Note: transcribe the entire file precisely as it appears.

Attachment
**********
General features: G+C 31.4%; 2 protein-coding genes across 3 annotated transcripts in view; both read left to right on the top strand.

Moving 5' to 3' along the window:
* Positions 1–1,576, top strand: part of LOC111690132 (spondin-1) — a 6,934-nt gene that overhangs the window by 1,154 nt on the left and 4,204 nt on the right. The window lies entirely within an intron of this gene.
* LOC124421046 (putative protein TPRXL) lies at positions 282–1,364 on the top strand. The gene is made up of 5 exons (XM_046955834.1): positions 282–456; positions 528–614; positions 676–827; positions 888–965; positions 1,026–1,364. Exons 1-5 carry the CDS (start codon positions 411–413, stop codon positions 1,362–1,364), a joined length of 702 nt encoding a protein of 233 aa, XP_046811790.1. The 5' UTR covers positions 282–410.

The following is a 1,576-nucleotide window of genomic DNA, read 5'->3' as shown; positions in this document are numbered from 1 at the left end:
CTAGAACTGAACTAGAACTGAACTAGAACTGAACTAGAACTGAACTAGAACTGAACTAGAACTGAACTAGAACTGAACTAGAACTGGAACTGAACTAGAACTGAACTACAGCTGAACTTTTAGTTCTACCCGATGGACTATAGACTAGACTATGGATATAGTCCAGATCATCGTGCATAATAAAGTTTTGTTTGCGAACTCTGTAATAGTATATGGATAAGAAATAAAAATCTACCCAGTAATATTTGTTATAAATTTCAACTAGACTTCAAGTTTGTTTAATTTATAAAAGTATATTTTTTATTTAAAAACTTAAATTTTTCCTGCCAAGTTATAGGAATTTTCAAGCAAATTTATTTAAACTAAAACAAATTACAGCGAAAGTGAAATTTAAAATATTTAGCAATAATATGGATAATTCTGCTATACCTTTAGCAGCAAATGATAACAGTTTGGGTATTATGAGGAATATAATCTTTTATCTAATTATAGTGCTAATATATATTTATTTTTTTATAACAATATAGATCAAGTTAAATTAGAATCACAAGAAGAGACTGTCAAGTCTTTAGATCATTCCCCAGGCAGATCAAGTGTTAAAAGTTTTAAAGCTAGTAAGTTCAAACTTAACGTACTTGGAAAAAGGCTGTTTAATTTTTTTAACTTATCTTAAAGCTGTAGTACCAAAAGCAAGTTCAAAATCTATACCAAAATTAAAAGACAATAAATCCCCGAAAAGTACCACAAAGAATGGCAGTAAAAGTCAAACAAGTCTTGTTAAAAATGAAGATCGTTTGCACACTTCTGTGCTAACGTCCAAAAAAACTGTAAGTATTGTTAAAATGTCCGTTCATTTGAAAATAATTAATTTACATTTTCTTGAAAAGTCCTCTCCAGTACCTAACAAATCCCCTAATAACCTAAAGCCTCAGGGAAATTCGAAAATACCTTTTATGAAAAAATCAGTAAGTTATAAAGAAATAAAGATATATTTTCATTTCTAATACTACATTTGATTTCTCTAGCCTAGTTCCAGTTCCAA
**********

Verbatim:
General features: G+C 31.4%; 2 protein-coding genes across 3 annotated transcripts in view; both read left to right on the top strand.

Moving 5' to 3' along the window:
* Positions 1–1,576, top strand: part of LOC111690132 (spondin-1) — a 6,934-nt gene that overhangs the window by 1,154 nt on the left and 4,204 nt on the right. The window lies entirely within an intron of this gene.
* LOC124421046 (putative protein TPRXL) lies at positions 282–1,364 on the top strand. The gene is made up of 5 exons (XM_046955834.1): positions 282–456; positions 528–614; positions 676–827; positions 888–965; positions 1,026–1,364. Exons 1-5 carry the CDS (start codon positions 411–413, stop codon positions 1,362–1,364), a joined length of 702 nt encoding a protein of 233 aa, XP_046811790.1. The 5' UTR covers positions 282–410.

The following is a 1,576-nucleotide window of genomic DNA, read 5'->3' as shown; positions in this document are numbered from 1 at the left end:
CTAGAACTGAACTAGAACTGAACTAGAACTGAACTAGAACTGAACTAGAACTGAACTAGAACTGAACTAGAACTGAACTAGAACTGGAACTGAACTAGAACTGAACTACAGCTGAACTTTTAGTTCTACCCGATGGACTATAGACTAGACTATGGATATAGTCCAGATCATCGTGCATAATAAAGTTTTGTTTGCGAACTCTGTAATAGTATATGGATAAGAAATAAAAATCTACCCAGTAATATTTGTTATAAATTTCAACTAGACTTCAAGTTTGTTTAATTTATAAAAGTATATTTTTTATTTAAAAACTTAAATTTTTCCTGCCAAGTTATAGGAATTTTCAAGCAAATTTATTTAAACTAAAACAAATTACAGCGAAAGTGAAATTTAAAATATTTAGCAATAATATGGATAATTCTGCTATACCTTTAGCAGCAAATGATAACAGTTTGGGTATTATGAGGAATATAATCTTTTATCTAATTATAGTGCTAATATATATTTATTTTTTTATAACAATATAGATCAAGTTAAATTAGAATCACAAGAAGAGACTGTCAAGTCTTTAGATCATTCCCCAGGCAGATCAAGTGTTAAAAGTTTTAAAGCTAGTAAGTTCAAACTTAACGTACTTGGAAAAAGGCTGTTTAATTTTTTTAACTTATCTTAAAGCTGTAGTACCAAAAGCAAGTTCAAAATCTATACCAAAATTAAAAGACAATAAATCCCCGAAAAGTACCACAAAGAATGGCAGTAAAAGTCAAACAAGTCTTGTTAAAAATGAAGATCGTTTGCACACTTCTGTGCTAACGTCCAAAAAAACTGTAAGTATTGTTAAAATGTCCGTTCATTTGAAAATAATTAATTTACATTTTCTTGAAAAGTCCTCTCCAGTACCTAACAAATCCCCTAATAACCTAAAGCCTCAGGGAAATTCGAAAATACCTTTTATGAAAAAATCAGTAAGTTATAAAGAAATAAAGATATATTTTCATTTCTAATACTACATTTGATTTCTCTAGCCTAGTTCCAGTTCCAA